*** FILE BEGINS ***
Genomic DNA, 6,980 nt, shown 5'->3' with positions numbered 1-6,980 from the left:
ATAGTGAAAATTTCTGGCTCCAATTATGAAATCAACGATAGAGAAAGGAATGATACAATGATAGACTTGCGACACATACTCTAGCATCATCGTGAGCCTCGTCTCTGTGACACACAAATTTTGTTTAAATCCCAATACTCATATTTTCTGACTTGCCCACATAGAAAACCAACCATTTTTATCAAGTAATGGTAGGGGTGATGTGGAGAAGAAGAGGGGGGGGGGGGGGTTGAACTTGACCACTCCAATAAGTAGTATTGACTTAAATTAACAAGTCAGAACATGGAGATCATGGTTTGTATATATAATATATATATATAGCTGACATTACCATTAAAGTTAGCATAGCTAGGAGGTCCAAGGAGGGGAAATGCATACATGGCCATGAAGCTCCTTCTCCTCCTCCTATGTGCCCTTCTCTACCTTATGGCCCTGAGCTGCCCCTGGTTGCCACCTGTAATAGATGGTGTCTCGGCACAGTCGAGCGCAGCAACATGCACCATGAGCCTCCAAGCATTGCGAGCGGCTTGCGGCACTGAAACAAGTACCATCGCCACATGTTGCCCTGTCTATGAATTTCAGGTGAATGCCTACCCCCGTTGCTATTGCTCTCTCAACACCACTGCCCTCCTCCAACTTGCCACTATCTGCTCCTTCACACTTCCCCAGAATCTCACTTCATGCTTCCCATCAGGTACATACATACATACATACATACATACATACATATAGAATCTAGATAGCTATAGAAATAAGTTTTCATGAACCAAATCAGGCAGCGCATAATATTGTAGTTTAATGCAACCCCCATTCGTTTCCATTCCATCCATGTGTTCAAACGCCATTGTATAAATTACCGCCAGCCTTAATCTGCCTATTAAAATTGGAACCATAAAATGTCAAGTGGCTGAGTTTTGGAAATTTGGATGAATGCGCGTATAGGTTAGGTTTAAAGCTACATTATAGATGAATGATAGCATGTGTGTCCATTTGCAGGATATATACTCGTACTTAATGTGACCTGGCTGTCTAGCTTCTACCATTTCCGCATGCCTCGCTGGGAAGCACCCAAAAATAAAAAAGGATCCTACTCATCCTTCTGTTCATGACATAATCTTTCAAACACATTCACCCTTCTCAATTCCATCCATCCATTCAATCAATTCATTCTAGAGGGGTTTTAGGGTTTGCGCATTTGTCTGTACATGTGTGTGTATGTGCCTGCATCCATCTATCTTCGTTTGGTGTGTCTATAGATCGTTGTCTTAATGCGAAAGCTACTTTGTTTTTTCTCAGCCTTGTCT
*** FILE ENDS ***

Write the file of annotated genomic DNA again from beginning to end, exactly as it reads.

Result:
Genomic DNA, 6,980 nt, shown 5'->3' with positions numbered 1-6,980 from the left:
ATAGTGAAAATTTCTGGCTCCAATTATGAAATCAACGATAGAGAAAGGAATGATACAATGATAGACTTGCGACACATACTCTAGCATCATCGTGAGCCTCGTCTCTGTGACACACAAATTTTGTTTAAATCCCAATACTCATATTTTCTGACTTGCCCACATAGAAAACCAACCATTTTTATCAAGTAATGGTAGGGGTGATGTGGAGAAGAAGAGGGGGGGGGGGGGGTTGAACTTGACCACTCCAATAAGTAGTATTGACTTAAATTAACAAGTCAGAACATGGAGATCATGGTTTGTATATATAATATATATATATAGCTGACATTACCATTAAAGTTAGCATAGCTAGGAGGTCCAAGGAGGGGAAATGCATACATGGCCATGAAGCTCCTTCTCCTCCTCCTATGTGCCCTTCTCTACCTTATGGCCCTGAGCTGCCCCTGGTTGCCACCTGTAATAGATGGTGTCTCGGCACAGTCGAGCGCAGCAACATGCACCATGAGCCTCCAAGCATTGCGAGCGGCTTGCGGCACTGAAACAAGTACCATCGCCACATGTTGCCCTGTCTATGAATTTCAGGTGAATGCCTACCCCCGTTGCTATTGCTCTCTCAACACCACTGCCCTCCTCCAACTTGCCACTATCTGCTCCTTCACACTTCCCCAGAATCTCACTTCATGCTTCCCATCAGGTACATACATACATACATACATACATACATACATATAGAATCTAGATAGCTATAGAAATAAGTTTTCATGAACCAAATCAGGCAGCGCATAATATTGTAGTTTAATGCAACCCCCATTCGTTTCCATTCCATCCATGTGTTCAAACGCCATTGTATAAATTACCGCCAGCCTTAATCTGCCTATTAAAATTGGAACCATAAAATGTCAAGTGGCTGAGTTTTGGAAATTTGGATGAATGCGCGTATAGGTTAGGTTTAAAGCTACATTATAGATGAATGATAGCATGTGTGTCCATTTGCAGGATATATACTCGTACTTAATGTGACCTGGCTGTCTAGCTTCTACCATTTCCGCATGCCTCGCTGGGAAGCACCCAAAAATAAAAAAGGATCCTACTCATCCTTCTGTTCATGACATAATCTTTCAAACACATTCACCCTTCTCAATTCCATCCATCCATTCAATCAATTCATTCTAGAGGGGTTTTAGGGTTTGCGCATTTGTCTGTACATGTGTGTGTATGTGCCTGCATCCATCTATCTTCGTTTGGTGTGTCTATAGATCGTTGTCTTAATGCGAAAGCTACTTTGTTTTTTCTCAGCCTTGTCT